William Mortensen

18 03 2011

William Mortensen seems preoccupied with sexual themes in his work. He is often contrasting ideal beauty with ideal ugliness. In my view he is contrasting a kind of idealized existence that humans imagine themselves living in against the real ugliness and indifference of life. His work is arresting. And there is a voyeur aspect to it. And in that sense we are on the outside looking in. The viewer is not part of either of Mortensen’s views (beauty/ugly) (madonna/monster). Mortensen’s work is all photographic. By that I mean he doesn’t appear to use cut and paste.

Herbert Bayer

17 03 2011

One of the last members of the Bauhaus group, Bayer had a very productive life in America. I have a mixed reaction to his work. I like his collages but find myself disinterested in graphic work, Mayer’s or anyone else’s.

Laszlo Moholy-Nagy

15 03 2011

László Moholy-Nagy was a Hungarian artist, painter, photographer, part of the Bauhaus group. He was  a “a strong advocate of the integration of technology and industry into the arts”. He was influenced by constructionism, a mode of thought that came out of Russia. It thought that the artist should concern himself with social issues rather than personal ones. I’m not a big fan of these collages. They seem sterile and humorless.


14 03 2011

I have just become aware of this Czech group, the Devetsil.  Because of the Iron Curtain they remained almost  unknown in the west. I see this work as primitive. Simple and straightforward. They are the kind of collages that everyone thinks they can do. And maybe they are right.

“The first manifesto of Devětsil urged new artists to look deeper into ordinary objects for poetic quality. Skyscrapers, airplanes, mimes, and poster lettering were the new arts. Inspired by the Berlin Dadaists, Seifert claimed “art is dead.” Following him, Teige remarked, “the most beautiful paintings in existence today are the ones which were not painted by anyone.”


13 03 2011

I love Magritte. How could you not? He’s funny. And he’s Belgian. (I lived there for four years. My son was born there. My wife is Belgian. Outside of the weather, its a wonderful place on the planet.) Magritte has affected many artists. But it is his love by the public that is so interesting. No one asks if his work is art. They just smile.

I created one piece with Magritte in mind.

This is an excerpt from a Wikipedia article on Magritte.

Magritte’s work frequently displays a juxtaposition of ordinary objects in an unusual context, giving new meanings to familiar things. The representational use of objects as other than what they seem is typified in his painting, The Treachery of Images (La trahison des images), which shows a pipe that looks as though it is a model for a tobacco store advertisement. Magritte painted below the pipe “Ceci n’est pas une pipe” (“This is not a pipe”), which seems a contradiction, but is actually true: the painting is not a pipe, it is an image of a pipe. It does not “satisfy emotionally”—when Magritte once was asked about this image, he replied that of course it was not a pipe, just try to fill it with tobacco.


Max Ernst

13 03 2011

You can’t help running into Max Ernst’s work. For one thing, he has a fabulous name for a surrealist. And his work is always fascinating, fun, and unexpected.

I quote from the history of collage.

Max Ernst discovered the process of surreal collage in 1919, using Victorian engravings (many originally made from photographs), … “I was struck by the obsession which held under my gaze the pages of an illustrated catalogue … It was enough at that time to embellish these catalogue pages, in painting or drawing, and thereby … transformed into revealing dramas my most secret desires from what had been before only some banal pages of advertising.” Ernst credited Max Klinger (1857-1920), a Symbolist painter, as the inspiration for his collages. Many of Ernst’s collages might better be termed composites – because many strive for a seamless consistency.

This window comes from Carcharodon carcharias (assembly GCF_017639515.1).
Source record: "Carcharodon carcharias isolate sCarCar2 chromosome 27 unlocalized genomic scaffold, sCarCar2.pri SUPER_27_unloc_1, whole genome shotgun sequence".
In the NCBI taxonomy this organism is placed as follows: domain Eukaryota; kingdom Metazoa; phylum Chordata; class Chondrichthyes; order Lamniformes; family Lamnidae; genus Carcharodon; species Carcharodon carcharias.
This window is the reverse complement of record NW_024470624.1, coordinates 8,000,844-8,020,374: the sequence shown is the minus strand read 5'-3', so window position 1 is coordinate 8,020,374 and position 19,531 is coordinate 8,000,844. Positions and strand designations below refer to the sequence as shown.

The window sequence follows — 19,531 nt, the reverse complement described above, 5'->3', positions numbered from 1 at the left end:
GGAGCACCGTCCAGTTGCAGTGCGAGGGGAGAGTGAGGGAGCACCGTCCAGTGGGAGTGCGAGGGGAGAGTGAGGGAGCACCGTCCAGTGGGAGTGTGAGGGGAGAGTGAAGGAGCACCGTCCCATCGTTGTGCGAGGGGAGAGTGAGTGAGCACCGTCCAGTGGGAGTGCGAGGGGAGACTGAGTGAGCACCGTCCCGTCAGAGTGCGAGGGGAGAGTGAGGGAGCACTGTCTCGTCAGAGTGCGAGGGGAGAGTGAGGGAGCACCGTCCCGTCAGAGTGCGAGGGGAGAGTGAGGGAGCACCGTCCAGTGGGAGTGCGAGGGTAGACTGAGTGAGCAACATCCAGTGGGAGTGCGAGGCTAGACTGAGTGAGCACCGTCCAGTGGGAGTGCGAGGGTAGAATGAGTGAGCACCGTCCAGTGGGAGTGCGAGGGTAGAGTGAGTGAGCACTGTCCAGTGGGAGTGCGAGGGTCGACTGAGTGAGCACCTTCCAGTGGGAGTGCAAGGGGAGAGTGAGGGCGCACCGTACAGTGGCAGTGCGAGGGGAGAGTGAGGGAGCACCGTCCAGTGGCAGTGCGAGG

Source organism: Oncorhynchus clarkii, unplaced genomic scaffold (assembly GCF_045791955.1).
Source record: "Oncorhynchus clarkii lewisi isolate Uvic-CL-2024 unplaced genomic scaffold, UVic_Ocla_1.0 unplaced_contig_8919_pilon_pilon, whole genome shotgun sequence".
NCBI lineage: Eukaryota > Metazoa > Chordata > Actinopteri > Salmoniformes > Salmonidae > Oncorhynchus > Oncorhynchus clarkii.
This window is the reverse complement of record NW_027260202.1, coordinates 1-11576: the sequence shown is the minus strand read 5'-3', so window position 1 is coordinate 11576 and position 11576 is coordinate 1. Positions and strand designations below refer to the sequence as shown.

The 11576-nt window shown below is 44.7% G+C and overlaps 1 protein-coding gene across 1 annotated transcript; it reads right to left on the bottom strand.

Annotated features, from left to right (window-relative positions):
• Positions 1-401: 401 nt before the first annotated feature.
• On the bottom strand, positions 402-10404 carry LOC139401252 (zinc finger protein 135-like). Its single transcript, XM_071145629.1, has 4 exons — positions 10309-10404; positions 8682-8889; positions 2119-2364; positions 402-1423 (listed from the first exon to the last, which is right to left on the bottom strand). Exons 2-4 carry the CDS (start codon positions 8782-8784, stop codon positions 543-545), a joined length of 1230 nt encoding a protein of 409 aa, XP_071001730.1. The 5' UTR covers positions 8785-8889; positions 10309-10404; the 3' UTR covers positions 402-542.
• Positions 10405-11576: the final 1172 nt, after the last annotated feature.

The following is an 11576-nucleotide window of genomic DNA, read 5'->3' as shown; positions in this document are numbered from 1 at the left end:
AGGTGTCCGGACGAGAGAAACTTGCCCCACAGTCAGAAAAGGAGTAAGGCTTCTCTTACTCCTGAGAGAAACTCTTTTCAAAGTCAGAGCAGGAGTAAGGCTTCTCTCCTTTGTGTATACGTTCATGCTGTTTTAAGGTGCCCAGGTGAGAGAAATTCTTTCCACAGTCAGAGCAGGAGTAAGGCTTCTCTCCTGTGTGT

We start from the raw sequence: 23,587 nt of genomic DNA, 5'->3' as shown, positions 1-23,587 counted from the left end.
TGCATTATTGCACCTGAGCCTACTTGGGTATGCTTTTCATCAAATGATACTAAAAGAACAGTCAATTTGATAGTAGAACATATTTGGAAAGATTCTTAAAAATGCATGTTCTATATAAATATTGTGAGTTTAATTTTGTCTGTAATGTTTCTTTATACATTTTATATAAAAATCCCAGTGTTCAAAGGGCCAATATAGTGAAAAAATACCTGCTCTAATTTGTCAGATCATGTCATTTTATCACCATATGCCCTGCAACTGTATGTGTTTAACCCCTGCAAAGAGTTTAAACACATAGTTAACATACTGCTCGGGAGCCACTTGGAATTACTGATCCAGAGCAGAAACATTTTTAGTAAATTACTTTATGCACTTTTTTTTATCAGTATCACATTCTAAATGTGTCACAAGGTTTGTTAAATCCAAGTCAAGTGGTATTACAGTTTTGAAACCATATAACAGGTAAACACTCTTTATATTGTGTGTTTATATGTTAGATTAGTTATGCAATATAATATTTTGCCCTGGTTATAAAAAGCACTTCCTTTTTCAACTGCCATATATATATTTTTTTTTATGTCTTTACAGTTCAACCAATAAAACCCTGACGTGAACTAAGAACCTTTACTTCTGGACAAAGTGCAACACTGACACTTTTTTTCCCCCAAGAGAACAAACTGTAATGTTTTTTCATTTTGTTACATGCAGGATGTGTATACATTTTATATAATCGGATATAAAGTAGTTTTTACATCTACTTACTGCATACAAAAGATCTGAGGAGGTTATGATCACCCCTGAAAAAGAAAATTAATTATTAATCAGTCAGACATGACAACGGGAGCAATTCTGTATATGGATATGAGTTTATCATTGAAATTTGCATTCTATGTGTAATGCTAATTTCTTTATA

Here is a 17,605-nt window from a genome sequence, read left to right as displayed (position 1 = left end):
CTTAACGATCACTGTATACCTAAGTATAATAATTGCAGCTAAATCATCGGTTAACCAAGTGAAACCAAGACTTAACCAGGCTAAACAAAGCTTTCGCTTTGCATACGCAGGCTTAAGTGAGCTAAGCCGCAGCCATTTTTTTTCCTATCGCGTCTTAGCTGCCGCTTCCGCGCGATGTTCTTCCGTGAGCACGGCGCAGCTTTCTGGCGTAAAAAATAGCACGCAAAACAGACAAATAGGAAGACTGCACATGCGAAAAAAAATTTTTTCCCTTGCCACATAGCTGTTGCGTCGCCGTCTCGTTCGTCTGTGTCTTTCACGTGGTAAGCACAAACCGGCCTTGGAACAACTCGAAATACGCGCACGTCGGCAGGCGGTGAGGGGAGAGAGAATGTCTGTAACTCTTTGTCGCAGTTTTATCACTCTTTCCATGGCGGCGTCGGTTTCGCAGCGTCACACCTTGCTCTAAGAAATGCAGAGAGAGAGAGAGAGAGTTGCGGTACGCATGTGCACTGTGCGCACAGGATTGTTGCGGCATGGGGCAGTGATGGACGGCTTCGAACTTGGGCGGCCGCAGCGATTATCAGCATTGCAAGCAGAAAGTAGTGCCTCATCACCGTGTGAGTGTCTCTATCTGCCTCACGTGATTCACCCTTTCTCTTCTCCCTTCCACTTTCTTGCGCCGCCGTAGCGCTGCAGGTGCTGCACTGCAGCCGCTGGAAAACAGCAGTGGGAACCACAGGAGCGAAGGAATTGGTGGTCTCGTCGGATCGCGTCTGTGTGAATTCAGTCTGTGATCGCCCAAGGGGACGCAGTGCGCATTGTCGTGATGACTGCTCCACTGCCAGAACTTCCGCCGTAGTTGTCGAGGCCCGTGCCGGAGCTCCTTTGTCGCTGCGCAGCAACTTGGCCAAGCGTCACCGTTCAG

George Grosz

11 03 2011

Over the years I kept running into the work of Grosz. He seems to have captured that Nazi gene that exists in too many people. Its that look of arrogance of power. And its brutality. I saw some of this influence in the early work of John Lennon.

Martin Gerlach (jr)

9 03 2011

I did not see many of these postcards but I understand they were very popular in the beginning of the 19th century. Some of them are very clever.

La Nature

9 03 2011

These are examples of some of the early collages that I was exposed to. I remember being so taken with them that I included Xeroxed copies of them in an English essay I did on Camus. My mark was average. When I asked to talk to the English prof about the paper, she refused to see me. There was a lot of paranoia in the English Department in the middle 1960s. A lot of these collages looked like conversations between characters. Like they were talking about the weather. Or the price of tomatoes. There is a sense of normalcy in them. And humor. Monty Python captured both these qualities in their collage cartoons.

domestic collage

6 03 2011

I see a lot of this type of collage work.  They call it crafts. Although that sounds condescending. It is not very exciting but you can tell that people find great satisfaction in their creations.

“As fine engravings proliferated in affordable printed material, a practice of amateur collage grew up among affluent girls and women in the industrialising world. The products of this domestic craft — unusual and distorted images inside ‘scrap’ albums and on fire-screens filled with re-combined chromolithographs, engraved prints, and even original domestic photographs — would have been known only to their family and intimate social circle. But the practice nevertheless ran in parallel to the standard photography of the time, and it may have informed the craze for surreal combination printing in the 1880s.”